When a couple is unable to come to an agreement about the division of certain assets, family courts will step in and divide the parties’ marital property equitably. Equitably, however, does not always mean that the assets will be divided equally, as courts take a number of different factors into consideration before making a final decision. This analysis usually requires the identification of the assets that are considered marital property and those that are considered separate property. While only a few specific types of assets qualify for the designation as separate, or non-marital property, there are exceptions to these rules that hinge on whether an asset was an interspousal gift. This can be difficult to prove, so if you are going through the process of divorce and believe that a certain asset should qualify as marital property and so be eligible for equitable distribution, you should consider consulting with an experienced property division lawyer who can advise you.
Identifying Separate Property
Florida law states that all assets accrued during a marriage are considered marital property and so can be divided between the parties. However, there are certain types of assets that remain the separate property of the original owner, including:
- Assets owned and debts incurred by either spouse prior to the marriage;
- Assets acquired through a gift, bequest, or inheritance;
- Income derived from non marital assets during the marriage; and
- Assets and debts specifically excluded from marital property by a valid written agreement.
While these categories are fairly straightforward, there are some exceptions. For example, income derived from non-marital assets during a marriage will not be considered separate property if the other spouse contributed to the increase in value. This could include working at or investing money in a business that was started by one of the spouses before the marriage.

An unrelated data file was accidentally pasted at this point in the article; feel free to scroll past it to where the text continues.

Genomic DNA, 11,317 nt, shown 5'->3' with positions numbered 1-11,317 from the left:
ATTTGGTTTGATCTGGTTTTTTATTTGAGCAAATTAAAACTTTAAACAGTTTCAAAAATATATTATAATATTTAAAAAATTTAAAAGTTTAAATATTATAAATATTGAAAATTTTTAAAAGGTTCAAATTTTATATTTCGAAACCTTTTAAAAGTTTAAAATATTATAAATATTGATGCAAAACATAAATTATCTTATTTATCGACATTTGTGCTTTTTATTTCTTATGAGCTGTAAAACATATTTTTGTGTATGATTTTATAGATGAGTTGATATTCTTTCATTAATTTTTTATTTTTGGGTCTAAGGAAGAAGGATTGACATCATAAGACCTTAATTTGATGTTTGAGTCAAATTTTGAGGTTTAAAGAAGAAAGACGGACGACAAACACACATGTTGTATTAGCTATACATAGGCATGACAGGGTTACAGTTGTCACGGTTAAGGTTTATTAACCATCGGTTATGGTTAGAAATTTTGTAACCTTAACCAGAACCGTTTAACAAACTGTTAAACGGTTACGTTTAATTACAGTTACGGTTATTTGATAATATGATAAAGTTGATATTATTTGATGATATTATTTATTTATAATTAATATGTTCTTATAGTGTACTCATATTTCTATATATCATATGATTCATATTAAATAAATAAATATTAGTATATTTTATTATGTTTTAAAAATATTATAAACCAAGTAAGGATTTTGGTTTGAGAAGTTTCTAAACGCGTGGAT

Similarly, when one of the parties can prove that despite an asset’s designation as separate property, the other spouse actually intended to share a portion of its value by giving him or her an interspousal gift, the petitioning individual may be able to receive a percentage of the property’s worth when the marriage is dissolved.
When one of the parties to a divorce can show that another spouse’s non-marital property was intended to be an interspousal gift, he or she may be able to receive an equitable portion. This requires proof that:
- The other spouse had donative intent;
- He or she was in possession of the gift; and
- The other spouse surrendered control of the gift.
Establishing that another party intended to give the petitioning spouse a gift, also known as donative intent, can be difficult, as either party’s unsupported assertions are not necessarily dispositive of intent. Instead, courts will look for evidence of a clear and unmistakable intention to make a gift in the testimony and conduct of both parties before making a decision.
Call Today to Discuss Your Case with a Fort Lauderdale Property Division Lawyer
Please contact Sandra Bonfiglio, P.A. at 954-945-7591 to speak with an experienced Fort Lauderdale property division attorney who can evaluate your case. Help is only a phone call away.